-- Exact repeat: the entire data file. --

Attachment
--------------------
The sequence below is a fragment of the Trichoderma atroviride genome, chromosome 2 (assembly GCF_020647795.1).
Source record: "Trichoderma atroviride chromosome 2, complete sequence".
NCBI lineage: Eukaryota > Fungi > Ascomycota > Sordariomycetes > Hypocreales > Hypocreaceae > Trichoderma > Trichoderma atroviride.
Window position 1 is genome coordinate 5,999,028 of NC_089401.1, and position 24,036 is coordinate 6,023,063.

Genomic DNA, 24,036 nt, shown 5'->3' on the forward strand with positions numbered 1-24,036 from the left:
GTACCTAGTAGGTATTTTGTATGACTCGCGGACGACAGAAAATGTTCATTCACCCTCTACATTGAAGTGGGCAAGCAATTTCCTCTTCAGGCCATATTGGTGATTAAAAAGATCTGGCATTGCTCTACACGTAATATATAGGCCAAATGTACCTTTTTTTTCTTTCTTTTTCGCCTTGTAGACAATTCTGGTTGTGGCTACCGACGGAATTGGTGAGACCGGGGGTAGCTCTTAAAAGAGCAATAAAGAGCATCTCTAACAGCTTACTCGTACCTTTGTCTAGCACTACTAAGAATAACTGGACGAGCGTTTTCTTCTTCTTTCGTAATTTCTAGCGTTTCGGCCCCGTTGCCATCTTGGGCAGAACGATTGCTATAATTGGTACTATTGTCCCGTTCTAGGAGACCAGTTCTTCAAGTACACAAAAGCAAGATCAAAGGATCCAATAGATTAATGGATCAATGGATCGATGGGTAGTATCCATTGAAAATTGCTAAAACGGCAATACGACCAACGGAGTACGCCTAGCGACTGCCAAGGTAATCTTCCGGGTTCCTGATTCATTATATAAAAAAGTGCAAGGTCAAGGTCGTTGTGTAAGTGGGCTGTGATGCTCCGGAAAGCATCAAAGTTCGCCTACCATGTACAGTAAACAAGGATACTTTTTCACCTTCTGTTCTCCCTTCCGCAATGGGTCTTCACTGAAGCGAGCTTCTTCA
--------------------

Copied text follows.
The sequence below is a fragment of the Trichoderma atroviride genome, chromosome 2 (assembly GCF_020647795.1).
Source record: "Trichoderma atroviride chromosome 2, complete sequence".
NCBI lineage: Eukaryota > Fungi > Ascomycota > Sordariomycetes > Hypocreales > Hypocreaceae > Trichoderma > Trichoderma atroviride.
Window position 1 is genome coordinate 5,999,028 of NC_089401.1, and position 24,036 is coordinate 6,023,063.

Genomic DNA, 24,036 nt, shown 5'->3' on the forward strand with positions numbered 1-24,036 from the left:
GTACCTAGTAGGTATTTTGTATGACTCGCGGACGACAGAAAATGTTCATTCACCCTCTACATTGAAGTGGGCAAGCAATTTCCTCTTCAGGCCATATTGGTGATTAAAAAGATCTGGCATTGCTCTACACGTAATATATAGGCCAAATGTACCTTTTTTTTCTTTCTTTTTCGCCTTGTAGACAATTCTGGTTGTGGCTACCGACGGAATTGGTGAGACCGGGGGTAGCTCTTAAAAGAGCAATAAAGAGCATCTCTAACAGCTTACTCGTACCTTTGTCTAGCACTACTAAGAATAACTGGACGAGCGTTTTCTTCTTCTTTCGTAATTTCTAGCGTTTCGGCCCCGTTGCCATCTTGGGCAGAACGATTGCTATAATTGGTACTATTGTCCCGTTCTAGGAGACCAGTTCTTCAAGTACACAAAAGCAAGATCAAAGGATCCAATAGATTAATGGATCAATGGATCGATGGGTAGTATCCATTGAAAATTGCTAAAACGGCAATACGACCAACGGAGTACGCCTAGCGACTGCCAAGGTAATCTTCCGGGTTCCTGATTCATTATATAAAAAAGTGCAAGGTCAAGGTCGTTGTGTAAGTGGGCTGTGATGCTCCGGAAAGCATCAAAGTTCGCCTACCATGTACAGTAAACAAGGATACTTTTTCACCTTCTGTTCTCCCTTCCGCAATGGGTCTTCACTGAAGCGAGCTTCTTCA